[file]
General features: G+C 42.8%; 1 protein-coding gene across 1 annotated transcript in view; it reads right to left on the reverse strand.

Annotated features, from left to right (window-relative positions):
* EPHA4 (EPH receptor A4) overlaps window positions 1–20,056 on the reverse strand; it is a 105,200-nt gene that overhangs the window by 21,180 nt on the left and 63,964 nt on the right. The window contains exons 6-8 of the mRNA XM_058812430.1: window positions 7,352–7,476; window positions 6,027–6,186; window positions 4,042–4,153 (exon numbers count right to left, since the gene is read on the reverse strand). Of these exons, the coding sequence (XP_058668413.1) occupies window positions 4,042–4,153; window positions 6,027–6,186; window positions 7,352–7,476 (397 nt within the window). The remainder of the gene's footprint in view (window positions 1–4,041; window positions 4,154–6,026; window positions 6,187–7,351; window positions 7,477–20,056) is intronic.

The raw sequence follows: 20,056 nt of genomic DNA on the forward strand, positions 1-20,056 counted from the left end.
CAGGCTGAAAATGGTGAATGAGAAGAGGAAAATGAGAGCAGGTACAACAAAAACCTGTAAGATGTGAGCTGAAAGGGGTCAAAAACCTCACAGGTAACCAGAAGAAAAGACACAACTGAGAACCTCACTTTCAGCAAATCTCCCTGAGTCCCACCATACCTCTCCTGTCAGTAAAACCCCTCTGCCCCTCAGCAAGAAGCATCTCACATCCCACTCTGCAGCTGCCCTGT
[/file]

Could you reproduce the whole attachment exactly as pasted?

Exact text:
General features: G+C 42.8%; 1 protein-coding gene across 1 annotated transcript in view; it reads right to left on the reverse strand.

Annotated features, from left to right (window-relative positions):
* EPHA4 (EPH receptor A4) overlaps window positions 1–20,056 on the reverse strand; it is a 105,200-nt gene that overhangs the window by 21,180 nt on the left and 63,964 nt on the right. The window contains exons 6-8 of the mRNA XM_058812430.1: window positions 7,352–7,476; window positions 6,027–6,186; window positions 4,042–4,153 (exon numbers count right to left, since the gene is read on the reverse strand). Of these exons, the coding sequence (XP_058668413.1) occupies window positions 4,042–4,153; window positions 6,027–6,186; window positions 7,352–7,476 (397 nt within the window). The remainder of the gene's footprint in view (window positions 1–4,041; window positions 4,154–6,026; window positions 6,187–7,351; window positions 7,477–20,056) is intronic.

The raw sequence follows: 20,056 nt of genomic DNA on the forward strand, positions 1-20,056 counted from the left end.
CAGGCTGAAAATGGTGAATGAGAAGAGGAAAATGAGAGCAGGTACAACAAAAACCTGTAAGATGTGAGCTGAAAGGGGTCAAAAACCTCACAGGTAACCAGAAGAAAAGACACAACTGAGAACCTCACTTTCAGCAAATCTCCCTGAGTCCCACCATACCTCTCCTGTCAGTAAAACCCCTCTGCCCCTCAGCAAGAAGCATCTCACATCCCACTCTGCAGCTGCCCTGT